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Farm Bureau Life Insurance Co. v. Dolly

Supreme Court of South Dakota

March 21, 2018

FARM BUREAU LIFE INSURANCE COMPANY and FARM BUREAU PROPERTY & CASUALTY INSURANCE COMPANY, Plaintiffs and Appellants,
v.
RYAN DOLLY, Defendant and Appellee.

          CONSIDERED ON BRIEFS ON JANUARY 8, 2018

          APPEAL FROM THE CIRCUIT COURT OF THE SEVENTH JUDICIAL CIRCUIT PENNINGTON COUNTY, SOUTH DAKOTA THE HONORABLE MATTHEW M. BROWN Judge

          CASSIDY M. STALLEY of Lynn, Jackson, Shultz & Lebrun, P.C. Rapid City, South Dakota Attorneys for plaintiffs and appellants.

          SARAH E. BARON HOUY KELSEY B. PARKER of Bangs, McCullen, Butler, Foye & Simmons, LLP Rapid City, South Dakota Attorneys for defendant and appellee.

          GILBERTSON, Chief Justice

         [¶1.] Farm Bureau Life Insurance Co. and Farm Bureau Property and Casualty Insurance Co. appeal the circuit court's partial denial of their request for preliminary injunctive relief against their former agent Ryan Dolly. They argue the court erred by enjoining Dolly only from soliciting business from Farm Bureau's existing customers without also enjoining Dolly from selling to those customers. We affirm.

         Facts and Procedural History

         [¶2.] On December 10, 2012, Dolly entered into two agency contracts with Farm Bureau Life Insurance Co. and Farm Bureau Property and Casualty Insurance Co. (collectively, "Farm Bureau"). Under the contracts, Dolly operated as a captive agent-an independent contractor limited to selling insurance and financial products produced or approved by Farm Bureau. Unlike an independent insurance agent, Dolly did not obtain ownership of renewals on the policies he sold; Farm Bureau retained ownership. Dolly's contracts with Farm Bureau were terminated on January 12, 2017, after Dolly notified Farm Bureau that he was leaving to work for a competing insurer, American National Insurance Co.

         [¶3.] The contracts at issue contain provisions that expressly restrain Dolly's post-termination conduct. Paragraph 11 of the contracts states, in part:

It is hereby understood and agreed that upon the termination of this . . . [c]ontract for any reason, [Dolly] will neither sell nor solicit, directly or indirectly, or initiate replacements or exchanges of any insurance or annuity product, with respect to any policyholder of [Farm Bureau], its subsidiaries or affiliates or any company with which [Farm Bureau] has a marketing agreement, within any counties in which [Dolly] sold or serviced any products pursuant to this [c]ontract. . . . This provision will be enforceable for a period of eighteen (18) months following the termination of this [c]ontract.

         And paragraph 18 states, in part:

In performing his . . . duties as an [a]gent, [Dolly] will have access to and receive certain confidential or proprietary information from or on behalf of [Farm Bureau] (hereinafter "Confidential Information"). [Dolly] shall take all reasonable steps necessary to protect the confidential and proprietary nature of all Confidential Information . . . . [Dolly] shall not directly or indirectly disclose or make available to any third party any Confidential Information. [Dolly] agrees not to appropriate any Confidential Information for his . . . own use either during the course of or subsequent to termination of this [c]ontract. Confidential Information shall include, but not be limited to, any information received by [Dolly] from or on behalf of [Farm Bureau], including but not limited to customer and consumer information.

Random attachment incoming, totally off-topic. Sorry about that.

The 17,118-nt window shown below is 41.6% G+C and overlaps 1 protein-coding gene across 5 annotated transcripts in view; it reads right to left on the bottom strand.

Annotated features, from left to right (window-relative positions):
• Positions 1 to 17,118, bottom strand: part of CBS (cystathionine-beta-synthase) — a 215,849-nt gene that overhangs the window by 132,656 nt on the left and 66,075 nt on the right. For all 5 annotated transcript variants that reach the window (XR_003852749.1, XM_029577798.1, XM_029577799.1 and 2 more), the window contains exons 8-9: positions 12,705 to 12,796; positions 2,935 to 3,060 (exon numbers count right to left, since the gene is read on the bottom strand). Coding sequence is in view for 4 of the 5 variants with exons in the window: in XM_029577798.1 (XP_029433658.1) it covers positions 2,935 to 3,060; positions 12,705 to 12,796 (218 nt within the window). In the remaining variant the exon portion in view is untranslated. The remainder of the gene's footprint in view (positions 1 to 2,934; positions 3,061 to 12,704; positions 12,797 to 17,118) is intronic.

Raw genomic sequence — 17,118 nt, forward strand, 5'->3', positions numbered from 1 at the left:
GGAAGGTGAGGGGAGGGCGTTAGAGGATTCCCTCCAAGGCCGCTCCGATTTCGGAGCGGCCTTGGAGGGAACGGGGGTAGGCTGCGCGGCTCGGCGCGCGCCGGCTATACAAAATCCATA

Less than three months after leaving Farm Bureau, Dolly sold American National insurance policies to clients to whom he had previously sold Farm Bureau policies.

         [¶4.] On April 7, 2017, concluding that Dolly had breached paragraphs 11 and 18 of the agency contracts, Farm Bureau filed an action against Dolly seeking damages and injunctive relief. That same day, Farm Bureau also filed a motion requesting a temporary restraining order and a preliminary injunction. On April 11, the circuit court granted Farm Bureau's request for a temporary restraining order and enjoined Dolly from "selling or soliciting, or initiating replacements or exchange of any insurance or annuity product, directly or indirectly, to [Farm Bureau's] policyholders within the counties Dolly sold [Farm Bureau's] insurance products for a period of eighteen months from January 12, 2017."

         [¶5.] On April 18, 2017, the circuit court held an evidentiary hearing to consider Farm Bureau's request for a preliminary injunction. Dolly testified at the hearing. On cross-examination, he admitted to having direct contact with, and selling replacement policies to, Farm Bureau's existing customers:

[Farm Bureau's attorney]: Okay. Since leaving Farm Bureau, you've been posting to Facebook, signing customers to American National, and you've had direct contact with Farm Bureau policyholders; right?
[Dolly's attorney]: I'm going to object. It's compound.
[Circuit court]: Sustained.
[Farm Bureau's attorney]: You've texted, e-mailed, and contact-directly contacted Farm Bureau policyholders; right?
[Dolly's attorney]: I'm going to object to the extent the question is vague and doesn't seek to clarify who initiated the contact.
[Circuit court]: Well, she said you have. Set a time frame.
[Farm Bureau's attorney]: Since leaving Farm ...

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